Browser Daily Newsletter 1278T

Hic sunt camelopardus: this historical edition of The Browser is presented for archaeological purposes; links and formatting may be broken.

Mug Shots: Small Town Noir

Diarmid Mogg | Appendix | 2nd April 2014

A journey through the underside of mid-20C life in a Pennsylvania town, with old mug-shots bought on eBay as a guide. "Each batch brought to light wonderful characters: a quarry worker who was arrested after losing his false teeth at a crime scene; a prohibition agent whose house was dynamited by bootleggers; an upstanding poultry fancier who turned bank robber; immigrant families; civil war veterans; and a lot of drunks" (3,000 words)

Never Say Never Again

Aidan Hartley | Spectator | 3rd April 2014

Gruesome recollections of covering the Rwanda genocide of 1994; massacres and remains throughout. But Rwanda recovered quickly and well. "Visitors to Kigali wondered at its tidiness, as if the Africans were so busy picking up toffee wrappers they didn’t have a moment to chop each other up with machetes again". Could more determined Western intervention have prevented the genocide? Probably not (Metered Paywall) (1,230 words)

What I Learned About Stop-And-Frisk

Christopher Smith | Atlantic | 1st April 2014

White father chews over the injustice of stop-and-frisk policing, a relatively common experience for African-Americans in New York, a population including the writer's son. His suggested corrective: A wider cross-section of New Yorkers should share the experience. Police officers should be required to stop and frisk whites and other ethnic groups in strict proportion to blacks. Then we can have an informed discussion (1,860 words)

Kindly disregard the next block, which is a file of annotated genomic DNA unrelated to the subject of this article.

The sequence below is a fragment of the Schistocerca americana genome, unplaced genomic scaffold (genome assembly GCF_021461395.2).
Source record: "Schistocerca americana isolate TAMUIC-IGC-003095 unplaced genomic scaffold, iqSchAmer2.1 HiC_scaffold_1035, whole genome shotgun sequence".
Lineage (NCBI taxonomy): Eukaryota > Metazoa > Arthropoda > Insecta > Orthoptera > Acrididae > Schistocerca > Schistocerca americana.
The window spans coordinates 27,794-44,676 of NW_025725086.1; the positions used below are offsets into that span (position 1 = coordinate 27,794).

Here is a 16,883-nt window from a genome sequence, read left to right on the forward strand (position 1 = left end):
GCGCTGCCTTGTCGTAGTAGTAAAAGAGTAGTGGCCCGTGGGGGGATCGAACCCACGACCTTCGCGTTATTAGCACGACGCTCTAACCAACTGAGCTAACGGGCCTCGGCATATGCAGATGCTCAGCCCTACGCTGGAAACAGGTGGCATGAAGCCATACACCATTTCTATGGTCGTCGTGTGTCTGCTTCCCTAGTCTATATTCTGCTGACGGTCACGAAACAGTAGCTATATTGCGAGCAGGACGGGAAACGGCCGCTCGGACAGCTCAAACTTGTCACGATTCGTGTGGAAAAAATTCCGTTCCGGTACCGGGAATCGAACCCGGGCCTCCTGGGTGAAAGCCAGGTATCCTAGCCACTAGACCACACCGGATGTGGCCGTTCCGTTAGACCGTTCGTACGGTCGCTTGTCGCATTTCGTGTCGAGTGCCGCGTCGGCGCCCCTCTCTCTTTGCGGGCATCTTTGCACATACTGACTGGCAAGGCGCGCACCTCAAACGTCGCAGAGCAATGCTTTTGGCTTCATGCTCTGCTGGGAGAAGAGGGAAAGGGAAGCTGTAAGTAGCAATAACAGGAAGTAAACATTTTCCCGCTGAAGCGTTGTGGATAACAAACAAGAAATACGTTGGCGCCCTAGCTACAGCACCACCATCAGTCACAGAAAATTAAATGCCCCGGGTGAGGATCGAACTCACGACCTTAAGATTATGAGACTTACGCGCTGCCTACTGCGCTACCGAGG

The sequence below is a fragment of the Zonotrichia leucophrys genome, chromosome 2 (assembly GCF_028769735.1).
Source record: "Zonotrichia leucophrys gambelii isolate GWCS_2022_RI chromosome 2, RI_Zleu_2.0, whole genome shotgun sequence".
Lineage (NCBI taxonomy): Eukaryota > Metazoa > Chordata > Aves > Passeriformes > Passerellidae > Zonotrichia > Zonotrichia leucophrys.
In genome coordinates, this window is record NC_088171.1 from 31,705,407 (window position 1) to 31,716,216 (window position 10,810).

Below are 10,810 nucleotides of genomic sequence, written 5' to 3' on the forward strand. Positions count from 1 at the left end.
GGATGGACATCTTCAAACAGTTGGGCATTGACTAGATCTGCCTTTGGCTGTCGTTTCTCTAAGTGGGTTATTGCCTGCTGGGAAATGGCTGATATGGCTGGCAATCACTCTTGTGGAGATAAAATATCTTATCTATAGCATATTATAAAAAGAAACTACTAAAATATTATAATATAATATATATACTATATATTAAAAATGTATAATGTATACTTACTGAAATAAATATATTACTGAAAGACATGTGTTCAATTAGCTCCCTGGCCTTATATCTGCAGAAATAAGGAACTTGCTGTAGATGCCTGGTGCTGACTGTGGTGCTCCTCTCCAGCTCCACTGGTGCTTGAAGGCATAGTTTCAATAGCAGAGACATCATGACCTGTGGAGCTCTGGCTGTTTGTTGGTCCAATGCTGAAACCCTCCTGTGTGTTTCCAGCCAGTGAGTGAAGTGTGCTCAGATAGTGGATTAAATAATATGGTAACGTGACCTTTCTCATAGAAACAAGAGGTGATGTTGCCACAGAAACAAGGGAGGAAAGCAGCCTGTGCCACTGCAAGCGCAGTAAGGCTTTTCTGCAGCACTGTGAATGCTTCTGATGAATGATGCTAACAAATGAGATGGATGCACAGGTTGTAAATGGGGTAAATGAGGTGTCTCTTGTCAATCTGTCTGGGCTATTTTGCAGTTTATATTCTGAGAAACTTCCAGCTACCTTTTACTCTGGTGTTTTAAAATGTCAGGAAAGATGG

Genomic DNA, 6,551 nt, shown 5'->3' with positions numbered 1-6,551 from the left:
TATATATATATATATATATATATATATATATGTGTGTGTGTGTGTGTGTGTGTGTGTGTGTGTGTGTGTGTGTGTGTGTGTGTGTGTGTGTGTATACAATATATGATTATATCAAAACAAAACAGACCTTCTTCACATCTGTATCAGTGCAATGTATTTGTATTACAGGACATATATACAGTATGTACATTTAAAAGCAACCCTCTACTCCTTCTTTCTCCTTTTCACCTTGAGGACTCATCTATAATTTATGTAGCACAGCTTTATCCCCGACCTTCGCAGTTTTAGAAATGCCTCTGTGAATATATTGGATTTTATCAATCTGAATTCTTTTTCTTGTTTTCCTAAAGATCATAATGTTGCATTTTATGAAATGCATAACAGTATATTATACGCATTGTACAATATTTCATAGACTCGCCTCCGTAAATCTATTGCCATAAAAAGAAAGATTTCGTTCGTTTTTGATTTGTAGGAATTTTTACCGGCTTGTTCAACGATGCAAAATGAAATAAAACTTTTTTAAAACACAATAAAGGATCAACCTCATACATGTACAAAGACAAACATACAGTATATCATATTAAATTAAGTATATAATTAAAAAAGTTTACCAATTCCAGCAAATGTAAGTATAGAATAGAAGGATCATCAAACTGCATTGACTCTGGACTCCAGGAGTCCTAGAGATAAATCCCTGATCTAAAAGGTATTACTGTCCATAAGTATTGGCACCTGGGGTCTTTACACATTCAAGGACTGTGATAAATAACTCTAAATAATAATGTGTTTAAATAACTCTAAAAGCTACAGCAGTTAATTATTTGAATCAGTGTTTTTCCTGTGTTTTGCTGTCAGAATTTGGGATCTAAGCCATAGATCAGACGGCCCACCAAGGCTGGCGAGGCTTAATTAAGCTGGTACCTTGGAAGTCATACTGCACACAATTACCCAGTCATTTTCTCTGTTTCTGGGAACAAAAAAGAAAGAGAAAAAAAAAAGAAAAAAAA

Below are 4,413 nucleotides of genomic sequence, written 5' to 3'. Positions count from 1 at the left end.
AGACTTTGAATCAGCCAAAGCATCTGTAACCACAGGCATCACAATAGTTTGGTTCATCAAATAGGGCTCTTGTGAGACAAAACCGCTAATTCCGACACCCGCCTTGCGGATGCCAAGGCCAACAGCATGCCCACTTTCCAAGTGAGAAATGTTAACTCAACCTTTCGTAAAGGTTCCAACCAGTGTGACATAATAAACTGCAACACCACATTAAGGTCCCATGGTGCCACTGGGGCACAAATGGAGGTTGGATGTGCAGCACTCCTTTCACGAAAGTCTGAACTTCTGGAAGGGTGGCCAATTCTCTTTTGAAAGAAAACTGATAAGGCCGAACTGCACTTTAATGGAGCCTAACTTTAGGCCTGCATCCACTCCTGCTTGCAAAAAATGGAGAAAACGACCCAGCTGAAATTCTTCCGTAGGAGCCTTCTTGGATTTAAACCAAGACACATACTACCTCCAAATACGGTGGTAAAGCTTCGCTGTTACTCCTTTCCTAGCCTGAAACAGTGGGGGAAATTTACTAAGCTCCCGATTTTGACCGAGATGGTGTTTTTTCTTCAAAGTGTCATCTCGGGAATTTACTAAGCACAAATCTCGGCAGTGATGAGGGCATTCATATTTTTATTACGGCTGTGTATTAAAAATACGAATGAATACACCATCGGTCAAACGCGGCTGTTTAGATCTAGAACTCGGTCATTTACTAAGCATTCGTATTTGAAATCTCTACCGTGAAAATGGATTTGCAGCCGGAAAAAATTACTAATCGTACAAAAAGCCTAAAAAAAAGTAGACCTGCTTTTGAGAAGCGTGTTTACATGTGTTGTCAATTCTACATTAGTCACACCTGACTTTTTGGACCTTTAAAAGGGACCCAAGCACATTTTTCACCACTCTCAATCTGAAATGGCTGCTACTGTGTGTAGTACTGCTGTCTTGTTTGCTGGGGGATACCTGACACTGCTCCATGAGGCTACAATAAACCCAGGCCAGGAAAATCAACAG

It Is Not Possible To Regulate Robots

Cory Doctorow | The Guardian | 2nd April 2014

Robots are tools driven by computers. The problems of regulating robots are a sub-set of the problems of regulating computers. Computers run whatever code they are given to run. They are intrinsically general-purpose machines. Attempts to restrict the programmes that computers can run — as Apple does with its iPhones, for example — will inconvenience obedient users without constraining disobedient ones (2,300 words)

Why The Trix Rabbit Looks Down On You

Allison McCann & Mona Chalabi | FiveThirtyEight | 2nd April 2014

How marketing works. The comic characters depicted on the boxes of children's breakfast cereals are almost always looking downwards. Why? Because in supermarkets the boxes are typically displayed on shelves above a child's eye-level; the characters, by looking downwards, appear to be looking at the children — in effect, making eye-contact, as a device for gaining attention and increasing trust (390 words)

The Fifth Protocol

Startup Boy | 1st April 2014

Speculative fugue starting with Bitcoin and moving far beyond. A protocol for exchanging value is the missing part of the internet. Humans don't need it but machines do — for example, imagine self-driving cars clearing congestion by bidding for right of way. "Eventually, there will be no functioning Internet or Internet of Things at the protocol layer without deep crypto currency integration" (730 words)

Video of the day:  The Wolf Of Buzzfeed

What to expect: Well-executed parody of Wolf Of Wall Street trailer

Thought for the day:

"Nothing is more dangerous than an idea, when it is the only one we have" — Emile Chartier

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